A case of primary aldosteronism revealed after renal transplantation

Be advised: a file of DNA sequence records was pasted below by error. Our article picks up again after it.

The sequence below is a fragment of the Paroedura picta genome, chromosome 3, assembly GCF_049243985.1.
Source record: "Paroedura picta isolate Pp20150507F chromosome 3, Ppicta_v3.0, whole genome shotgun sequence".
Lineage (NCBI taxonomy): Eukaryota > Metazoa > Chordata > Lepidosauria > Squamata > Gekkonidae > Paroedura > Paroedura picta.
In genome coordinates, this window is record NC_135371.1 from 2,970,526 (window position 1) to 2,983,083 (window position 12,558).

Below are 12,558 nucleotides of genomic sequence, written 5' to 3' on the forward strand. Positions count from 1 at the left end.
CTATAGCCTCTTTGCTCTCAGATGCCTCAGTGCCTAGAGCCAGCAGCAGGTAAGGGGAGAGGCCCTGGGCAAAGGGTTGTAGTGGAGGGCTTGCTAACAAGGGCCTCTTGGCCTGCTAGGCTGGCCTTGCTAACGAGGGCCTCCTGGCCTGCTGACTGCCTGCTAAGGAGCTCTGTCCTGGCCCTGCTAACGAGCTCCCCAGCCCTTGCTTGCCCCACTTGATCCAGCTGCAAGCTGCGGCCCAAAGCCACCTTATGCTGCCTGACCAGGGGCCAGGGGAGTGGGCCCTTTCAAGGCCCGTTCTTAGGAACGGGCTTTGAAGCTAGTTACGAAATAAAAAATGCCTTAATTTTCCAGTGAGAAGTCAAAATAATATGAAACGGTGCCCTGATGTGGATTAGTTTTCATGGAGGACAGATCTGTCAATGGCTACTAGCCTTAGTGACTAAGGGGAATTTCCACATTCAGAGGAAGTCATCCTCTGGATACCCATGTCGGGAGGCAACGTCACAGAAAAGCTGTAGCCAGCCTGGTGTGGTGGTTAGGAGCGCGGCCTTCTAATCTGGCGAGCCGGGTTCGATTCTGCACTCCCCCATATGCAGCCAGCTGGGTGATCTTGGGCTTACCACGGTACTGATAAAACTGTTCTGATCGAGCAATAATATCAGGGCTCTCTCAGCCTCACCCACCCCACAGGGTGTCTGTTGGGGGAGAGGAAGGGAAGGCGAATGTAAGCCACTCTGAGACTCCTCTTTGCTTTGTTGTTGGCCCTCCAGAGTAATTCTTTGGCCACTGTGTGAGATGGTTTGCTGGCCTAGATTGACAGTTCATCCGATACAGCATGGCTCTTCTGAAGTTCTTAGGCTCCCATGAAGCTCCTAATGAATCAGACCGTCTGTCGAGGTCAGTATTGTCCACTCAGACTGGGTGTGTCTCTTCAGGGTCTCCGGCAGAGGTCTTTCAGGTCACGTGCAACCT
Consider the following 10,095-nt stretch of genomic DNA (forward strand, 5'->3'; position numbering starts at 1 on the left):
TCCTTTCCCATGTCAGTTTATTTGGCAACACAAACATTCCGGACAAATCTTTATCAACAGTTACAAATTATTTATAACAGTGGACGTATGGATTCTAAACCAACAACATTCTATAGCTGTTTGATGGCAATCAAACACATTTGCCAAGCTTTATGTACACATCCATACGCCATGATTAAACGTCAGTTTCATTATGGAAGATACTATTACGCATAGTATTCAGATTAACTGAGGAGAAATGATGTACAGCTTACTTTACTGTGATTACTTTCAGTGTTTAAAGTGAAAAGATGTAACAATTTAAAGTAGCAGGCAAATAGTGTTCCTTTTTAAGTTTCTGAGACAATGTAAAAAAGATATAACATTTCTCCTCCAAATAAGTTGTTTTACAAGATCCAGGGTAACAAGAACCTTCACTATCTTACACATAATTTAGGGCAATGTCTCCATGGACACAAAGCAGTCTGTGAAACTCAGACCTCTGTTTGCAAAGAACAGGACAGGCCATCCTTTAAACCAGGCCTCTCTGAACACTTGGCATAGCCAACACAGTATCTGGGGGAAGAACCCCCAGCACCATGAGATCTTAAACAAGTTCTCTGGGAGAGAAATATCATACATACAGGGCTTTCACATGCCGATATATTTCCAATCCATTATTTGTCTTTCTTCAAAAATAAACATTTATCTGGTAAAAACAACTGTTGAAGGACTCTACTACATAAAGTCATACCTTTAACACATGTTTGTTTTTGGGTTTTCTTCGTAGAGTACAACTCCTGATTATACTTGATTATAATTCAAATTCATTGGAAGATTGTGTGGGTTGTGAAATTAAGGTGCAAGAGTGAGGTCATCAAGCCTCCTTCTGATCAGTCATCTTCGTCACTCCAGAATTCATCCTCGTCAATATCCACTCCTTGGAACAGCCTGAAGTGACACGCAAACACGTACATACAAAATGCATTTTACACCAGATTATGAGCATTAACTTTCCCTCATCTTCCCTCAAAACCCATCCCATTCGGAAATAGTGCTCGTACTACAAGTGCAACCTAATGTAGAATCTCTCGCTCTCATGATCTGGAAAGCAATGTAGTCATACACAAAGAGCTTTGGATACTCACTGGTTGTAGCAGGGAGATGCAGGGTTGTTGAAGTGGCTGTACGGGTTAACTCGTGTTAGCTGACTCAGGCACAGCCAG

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Background. A 57-year-old woman was referred to a nephrology clinic because of chronic hypokalemia. She had a history of polycystic kidney disease, resistant hypertension, atrial fibrillation, type 2 diabetes, stroke, and end-stage renal disease, and had received a kidney transplant from a deceased donor at the age of 48 years. At presentation, the patient described symptoms of chronic fatigue and muscle aches, but she did not report pareses. Her medications included four antihypertensive agents, glucose-lowering drugs, immunosuppressants, digoxin, a coumarin derivative, and potassium chloride.Investigations. Full history, physical examination, laboratory testing of blood and urine, including aldosterone-torenin ratio, and a saline infusion test.Diagnosis. Primary aldosteronism.Management. Treatment with spironolactone resulted in prompt control of hypertension and hypokalemia, allowing discontinuation of potassium chloride and reduction in antihypertensive medication.